Mutated TATA-box/TATA binding protein complementation system for regulated transgene expression in tobacco

Chandra Prakash Chaturvedi, Niraj Lodhi, Suraiya A. Ansari, Siddharth Tiwari, Rakesh Srivastava, Samir V. Sawant, Rakesh Tuli

Research output: Contribution to journalArticlepeer-review

21 Citations (Scopus)

Abstract

A two-component expression system was developed to achieve tightly regulated expression of transgenes in plants. One component functioned as an expression module whereas the other functioned as a regulatory module. The expression module comprised a highly expressing TATA-dependent seed-specific promoter in which the TATA motif in the core promoter was mutated to TGTA. The regulatory module expressed a mutated general transcription factor TBPm 3 that recognized TGTA and initiated transcription. Vectors were designed using component one alone or in combination with component two, and were transformed into tobacco. The TGTA mutation in the TATA-box completely inactivated the promoter, making component one non-functional. This non-functional module became transcriptionally active in the presence of the component two that expressed TBPm3. The reporter gene gusA was expressed from the TGTA-containing chimeric legumin promoter, in a tightly seed-specific manner, in transgenic tobacco plants in the presence of TBPm 3 that was expressed from a constitutive promoter. The results show that the TGTA and TBPm3 combination can be used to achieve high-level tissue-specific expression of TATA-dependent promoters.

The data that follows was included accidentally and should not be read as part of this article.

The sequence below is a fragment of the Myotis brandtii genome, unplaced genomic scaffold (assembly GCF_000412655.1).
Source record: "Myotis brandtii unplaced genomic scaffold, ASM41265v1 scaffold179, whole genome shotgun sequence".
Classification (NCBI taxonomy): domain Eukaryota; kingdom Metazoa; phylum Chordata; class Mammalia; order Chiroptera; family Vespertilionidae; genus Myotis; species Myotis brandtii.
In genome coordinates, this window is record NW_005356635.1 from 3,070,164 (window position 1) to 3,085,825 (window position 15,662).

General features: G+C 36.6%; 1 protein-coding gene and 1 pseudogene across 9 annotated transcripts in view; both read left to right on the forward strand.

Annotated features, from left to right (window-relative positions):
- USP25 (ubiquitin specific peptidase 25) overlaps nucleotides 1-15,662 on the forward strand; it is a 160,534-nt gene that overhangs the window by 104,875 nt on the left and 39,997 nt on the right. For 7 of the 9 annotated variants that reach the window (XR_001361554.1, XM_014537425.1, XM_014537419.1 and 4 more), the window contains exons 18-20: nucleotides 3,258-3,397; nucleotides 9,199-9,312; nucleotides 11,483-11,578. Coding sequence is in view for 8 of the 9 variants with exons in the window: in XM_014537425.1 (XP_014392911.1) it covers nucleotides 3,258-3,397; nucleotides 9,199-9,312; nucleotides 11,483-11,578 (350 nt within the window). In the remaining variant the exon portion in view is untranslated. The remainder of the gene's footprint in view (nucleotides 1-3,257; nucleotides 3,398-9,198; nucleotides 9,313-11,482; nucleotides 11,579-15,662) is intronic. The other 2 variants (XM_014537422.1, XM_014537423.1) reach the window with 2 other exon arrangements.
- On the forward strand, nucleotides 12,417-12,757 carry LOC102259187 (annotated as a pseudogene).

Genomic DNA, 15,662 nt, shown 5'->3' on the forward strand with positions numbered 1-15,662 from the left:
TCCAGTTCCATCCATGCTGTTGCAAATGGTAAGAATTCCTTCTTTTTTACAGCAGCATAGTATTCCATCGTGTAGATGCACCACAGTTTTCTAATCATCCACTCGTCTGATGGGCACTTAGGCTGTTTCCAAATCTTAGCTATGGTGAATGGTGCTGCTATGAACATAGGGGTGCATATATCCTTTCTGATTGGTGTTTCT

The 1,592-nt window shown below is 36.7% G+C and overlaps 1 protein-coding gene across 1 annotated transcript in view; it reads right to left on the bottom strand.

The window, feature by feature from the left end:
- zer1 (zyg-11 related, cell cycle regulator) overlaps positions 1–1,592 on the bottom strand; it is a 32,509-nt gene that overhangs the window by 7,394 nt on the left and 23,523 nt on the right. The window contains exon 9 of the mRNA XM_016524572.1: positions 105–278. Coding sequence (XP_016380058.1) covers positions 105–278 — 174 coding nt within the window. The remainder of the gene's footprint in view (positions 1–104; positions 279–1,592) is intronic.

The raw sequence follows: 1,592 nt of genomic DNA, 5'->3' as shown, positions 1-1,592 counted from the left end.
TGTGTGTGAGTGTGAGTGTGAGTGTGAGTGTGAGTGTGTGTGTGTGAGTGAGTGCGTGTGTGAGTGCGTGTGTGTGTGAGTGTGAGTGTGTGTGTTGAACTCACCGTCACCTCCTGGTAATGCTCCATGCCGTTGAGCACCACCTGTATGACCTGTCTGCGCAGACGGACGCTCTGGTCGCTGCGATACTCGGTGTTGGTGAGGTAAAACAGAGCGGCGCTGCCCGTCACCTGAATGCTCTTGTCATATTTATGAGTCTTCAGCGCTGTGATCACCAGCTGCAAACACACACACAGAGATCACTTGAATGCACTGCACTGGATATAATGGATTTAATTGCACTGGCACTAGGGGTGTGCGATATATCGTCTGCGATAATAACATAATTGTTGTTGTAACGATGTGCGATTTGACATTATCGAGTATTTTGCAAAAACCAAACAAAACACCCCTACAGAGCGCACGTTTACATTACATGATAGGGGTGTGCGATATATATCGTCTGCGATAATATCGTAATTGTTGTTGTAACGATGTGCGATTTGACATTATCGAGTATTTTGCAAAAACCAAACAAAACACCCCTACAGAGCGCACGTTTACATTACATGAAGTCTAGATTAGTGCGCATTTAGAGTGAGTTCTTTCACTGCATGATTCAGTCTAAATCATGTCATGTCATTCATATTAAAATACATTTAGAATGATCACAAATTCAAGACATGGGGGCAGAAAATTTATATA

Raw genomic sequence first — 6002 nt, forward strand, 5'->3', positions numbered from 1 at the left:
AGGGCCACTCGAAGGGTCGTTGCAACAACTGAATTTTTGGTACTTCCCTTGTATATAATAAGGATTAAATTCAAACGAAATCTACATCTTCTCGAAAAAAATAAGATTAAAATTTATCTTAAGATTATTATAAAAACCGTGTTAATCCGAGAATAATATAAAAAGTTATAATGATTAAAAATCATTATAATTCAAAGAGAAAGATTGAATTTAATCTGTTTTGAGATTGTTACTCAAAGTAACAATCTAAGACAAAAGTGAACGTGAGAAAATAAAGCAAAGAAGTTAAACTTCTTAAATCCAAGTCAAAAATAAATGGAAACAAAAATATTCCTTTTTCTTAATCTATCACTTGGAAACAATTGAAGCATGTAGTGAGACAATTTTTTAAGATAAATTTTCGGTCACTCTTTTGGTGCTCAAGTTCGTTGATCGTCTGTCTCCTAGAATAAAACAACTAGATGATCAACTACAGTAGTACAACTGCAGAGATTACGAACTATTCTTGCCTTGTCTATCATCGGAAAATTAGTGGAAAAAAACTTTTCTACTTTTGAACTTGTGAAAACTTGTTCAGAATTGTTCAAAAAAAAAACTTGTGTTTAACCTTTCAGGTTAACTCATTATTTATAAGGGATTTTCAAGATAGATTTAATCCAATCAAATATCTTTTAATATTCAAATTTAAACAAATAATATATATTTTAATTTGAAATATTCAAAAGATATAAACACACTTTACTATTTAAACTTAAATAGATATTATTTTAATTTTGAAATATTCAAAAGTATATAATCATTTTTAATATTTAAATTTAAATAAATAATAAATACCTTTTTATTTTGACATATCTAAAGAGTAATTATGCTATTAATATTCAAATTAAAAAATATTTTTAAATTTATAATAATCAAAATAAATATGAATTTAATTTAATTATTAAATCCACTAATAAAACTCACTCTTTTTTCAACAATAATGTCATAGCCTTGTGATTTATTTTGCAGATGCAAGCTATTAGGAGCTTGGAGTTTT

Original languageEnglish
Pages (from-to)917-925
Number of pages9
JournalPlant Journal
Volume50
Issue number5
DOIs
Publication statusPublished - Jun 2007
Externally publishedYes

Keywords

  • Expression module
  • Legumin promoter
  • TATA binding protein
  • TATA box
  • TBP mutant
  • Tightly regulated promoter

ASJC Scopus subject areas

  • Genetics
  • Plant Science
  • Cell Biology

Fingerprint

Dive into the research topics of 'Mutated TATA-box/TATA binding protein complementation system for regulated transgene expression in tobacco'. Together they form a unique fingerprint.

Cite this